Heavy-Tailedness and Volatility in Emerging Foreign Exchange Markets: Theory and Empirics
Marat Ibragimov and
Khamidov Rufat ()
EERC Working Paper Series from EERC Research Network, Russia and CIS
Emerging economic, financial and foreign exchange markets are subject to more extreme external and internal shocks than their developed counter-parts. The higher degree of volatility suffered by these economies leads to the expectation that heavy-tailedness properties for key variables in these markets, including foreign exchange rates, will be more pronounced. We focus on this hypothesis using recently proposed robust tail index estimation methods applied to data on exchange rates and trading volumes for a number of developing countries with economies in transition. We find that the tail indices indeed tend to be smaller in emerging foreign exchange markets compared to the developed economies, and thus are more susceptible to internal and external shocks. In particular, the tail index estimates we obtain indicate that, in contrast to developed economies, variances may be infinite for foreign exchange rates in the most of emerging economies considered. In certain heavily regulated economies, the means of foreign exchange rates may be infinite as well.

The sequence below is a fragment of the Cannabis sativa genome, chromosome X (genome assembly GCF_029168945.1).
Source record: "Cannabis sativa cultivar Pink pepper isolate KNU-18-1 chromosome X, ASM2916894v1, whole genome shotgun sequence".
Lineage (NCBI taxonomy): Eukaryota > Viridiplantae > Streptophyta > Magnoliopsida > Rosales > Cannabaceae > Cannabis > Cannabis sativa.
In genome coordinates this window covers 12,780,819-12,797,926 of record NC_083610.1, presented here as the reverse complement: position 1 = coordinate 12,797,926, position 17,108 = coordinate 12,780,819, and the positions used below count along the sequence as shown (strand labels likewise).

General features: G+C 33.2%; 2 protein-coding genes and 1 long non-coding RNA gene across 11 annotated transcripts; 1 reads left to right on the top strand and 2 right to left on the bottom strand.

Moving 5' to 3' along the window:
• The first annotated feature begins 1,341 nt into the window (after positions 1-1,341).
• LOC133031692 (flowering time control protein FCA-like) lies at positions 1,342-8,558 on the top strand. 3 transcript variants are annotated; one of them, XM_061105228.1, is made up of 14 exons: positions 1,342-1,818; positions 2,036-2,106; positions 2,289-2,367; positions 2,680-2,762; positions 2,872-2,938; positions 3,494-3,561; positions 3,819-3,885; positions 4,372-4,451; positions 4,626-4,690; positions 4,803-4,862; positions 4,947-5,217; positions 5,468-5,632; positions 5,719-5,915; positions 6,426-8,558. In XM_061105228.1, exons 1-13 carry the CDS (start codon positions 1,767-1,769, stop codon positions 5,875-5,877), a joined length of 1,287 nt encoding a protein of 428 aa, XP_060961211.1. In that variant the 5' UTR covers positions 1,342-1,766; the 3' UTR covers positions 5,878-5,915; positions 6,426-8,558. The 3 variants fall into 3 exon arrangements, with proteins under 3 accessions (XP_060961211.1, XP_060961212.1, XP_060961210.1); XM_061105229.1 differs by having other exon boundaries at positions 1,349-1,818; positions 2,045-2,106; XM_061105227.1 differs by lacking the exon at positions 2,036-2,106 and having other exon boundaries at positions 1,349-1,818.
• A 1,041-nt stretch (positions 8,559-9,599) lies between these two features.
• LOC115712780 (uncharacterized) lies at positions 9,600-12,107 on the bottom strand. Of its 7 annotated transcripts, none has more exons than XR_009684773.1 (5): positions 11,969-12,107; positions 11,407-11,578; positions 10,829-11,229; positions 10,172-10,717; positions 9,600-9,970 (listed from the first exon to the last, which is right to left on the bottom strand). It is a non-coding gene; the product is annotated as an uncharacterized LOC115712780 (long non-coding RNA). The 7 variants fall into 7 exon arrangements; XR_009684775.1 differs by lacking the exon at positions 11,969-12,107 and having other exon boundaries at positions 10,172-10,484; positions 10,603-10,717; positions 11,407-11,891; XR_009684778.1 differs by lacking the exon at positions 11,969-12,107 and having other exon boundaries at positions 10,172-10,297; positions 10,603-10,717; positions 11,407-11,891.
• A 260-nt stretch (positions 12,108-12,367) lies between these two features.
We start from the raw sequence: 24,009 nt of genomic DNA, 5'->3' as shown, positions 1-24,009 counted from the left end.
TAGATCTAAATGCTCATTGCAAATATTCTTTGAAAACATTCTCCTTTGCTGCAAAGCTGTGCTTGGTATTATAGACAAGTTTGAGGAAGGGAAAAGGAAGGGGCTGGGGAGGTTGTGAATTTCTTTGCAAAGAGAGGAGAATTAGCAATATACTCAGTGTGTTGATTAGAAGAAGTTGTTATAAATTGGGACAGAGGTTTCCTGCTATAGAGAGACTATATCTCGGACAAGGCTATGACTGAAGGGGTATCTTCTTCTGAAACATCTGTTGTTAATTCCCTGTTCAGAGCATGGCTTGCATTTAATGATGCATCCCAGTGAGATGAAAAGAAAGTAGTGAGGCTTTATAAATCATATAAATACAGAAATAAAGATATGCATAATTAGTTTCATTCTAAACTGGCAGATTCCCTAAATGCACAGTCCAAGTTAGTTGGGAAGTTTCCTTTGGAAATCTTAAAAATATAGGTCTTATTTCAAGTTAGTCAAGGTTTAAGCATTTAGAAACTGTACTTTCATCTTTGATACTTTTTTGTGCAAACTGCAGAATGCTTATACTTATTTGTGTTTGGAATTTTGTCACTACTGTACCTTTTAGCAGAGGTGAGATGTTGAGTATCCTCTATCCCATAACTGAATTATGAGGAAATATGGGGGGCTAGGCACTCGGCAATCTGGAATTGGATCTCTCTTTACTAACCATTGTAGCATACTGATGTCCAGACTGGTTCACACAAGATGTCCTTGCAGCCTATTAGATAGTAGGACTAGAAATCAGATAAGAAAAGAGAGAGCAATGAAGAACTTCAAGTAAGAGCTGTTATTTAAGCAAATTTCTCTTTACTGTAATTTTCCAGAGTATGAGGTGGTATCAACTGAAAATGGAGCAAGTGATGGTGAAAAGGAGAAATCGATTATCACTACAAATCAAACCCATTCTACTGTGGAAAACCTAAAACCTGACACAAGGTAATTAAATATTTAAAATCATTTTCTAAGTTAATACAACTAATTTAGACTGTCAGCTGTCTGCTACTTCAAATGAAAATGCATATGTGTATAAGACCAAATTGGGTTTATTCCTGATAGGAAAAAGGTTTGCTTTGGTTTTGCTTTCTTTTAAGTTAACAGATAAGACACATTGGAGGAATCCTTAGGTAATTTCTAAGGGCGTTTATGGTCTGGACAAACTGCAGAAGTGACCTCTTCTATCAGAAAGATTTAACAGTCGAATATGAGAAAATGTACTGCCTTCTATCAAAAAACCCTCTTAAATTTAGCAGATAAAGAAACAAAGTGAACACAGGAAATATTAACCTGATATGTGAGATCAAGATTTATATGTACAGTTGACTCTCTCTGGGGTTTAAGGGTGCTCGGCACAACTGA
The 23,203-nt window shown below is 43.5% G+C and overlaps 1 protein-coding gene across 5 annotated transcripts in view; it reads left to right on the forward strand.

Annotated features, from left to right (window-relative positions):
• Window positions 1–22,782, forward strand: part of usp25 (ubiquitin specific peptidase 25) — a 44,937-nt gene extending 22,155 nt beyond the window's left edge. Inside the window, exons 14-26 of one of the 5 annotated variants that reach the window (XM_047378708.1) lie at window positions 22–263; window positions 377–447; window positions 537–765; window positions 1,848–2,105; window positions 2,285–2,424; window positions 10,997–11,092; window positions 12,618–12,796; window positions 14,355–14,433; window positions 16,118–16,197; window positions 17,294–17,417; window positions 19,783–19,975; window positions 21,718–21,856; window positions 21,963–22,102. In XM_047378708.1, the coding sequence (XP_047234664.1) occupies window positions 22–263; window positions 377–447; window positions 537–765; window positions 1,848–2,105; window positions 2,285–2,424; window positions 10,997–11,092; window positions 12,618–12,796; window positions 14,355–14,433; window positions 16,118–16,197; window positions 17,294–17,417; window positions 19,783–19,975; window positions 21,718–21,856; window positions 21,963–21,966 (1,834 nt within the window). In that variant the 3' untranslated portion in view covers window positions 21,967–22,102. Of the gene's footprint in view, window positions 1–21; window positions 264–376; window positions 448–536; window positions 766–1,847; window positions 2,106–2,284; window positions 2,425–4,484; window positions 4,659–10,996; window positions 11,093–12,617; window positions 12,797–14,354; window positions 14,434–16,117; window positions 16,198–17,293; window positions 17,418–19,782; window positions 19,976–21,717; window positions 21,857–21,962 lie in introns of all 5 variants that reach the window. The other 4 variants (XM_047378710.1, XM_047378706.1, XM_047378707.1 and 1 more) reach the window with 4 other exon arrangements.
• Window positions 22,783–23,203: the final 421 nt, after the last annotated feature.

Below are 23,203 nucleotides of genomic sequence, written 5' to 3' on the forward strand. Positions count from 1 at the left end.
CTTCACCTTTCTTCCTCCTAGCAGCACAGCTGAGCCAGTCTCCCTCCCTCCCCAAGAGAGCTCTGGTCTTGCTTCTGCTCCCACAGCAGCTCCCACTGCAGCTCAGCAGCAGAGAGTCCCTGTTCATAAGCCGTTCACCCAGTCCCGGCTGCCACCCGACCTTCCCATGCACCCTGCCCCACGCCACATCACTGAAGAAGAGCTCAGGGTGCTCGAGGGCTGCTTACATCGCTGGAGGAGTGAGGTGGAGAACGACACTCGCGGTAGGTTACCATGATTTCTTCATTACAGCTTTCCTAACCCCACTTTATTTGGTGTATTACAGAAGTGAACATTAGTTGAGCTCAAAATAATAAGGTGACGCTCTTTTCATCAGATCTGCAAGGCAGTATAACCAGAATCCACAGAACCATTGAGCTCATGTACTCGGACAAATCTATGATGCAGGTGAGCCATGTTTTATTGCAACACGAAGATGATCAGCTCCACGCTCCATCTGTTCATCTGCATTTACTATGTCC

JEL-codes: C13 F31 F37 (search for similar items in EconPapers)
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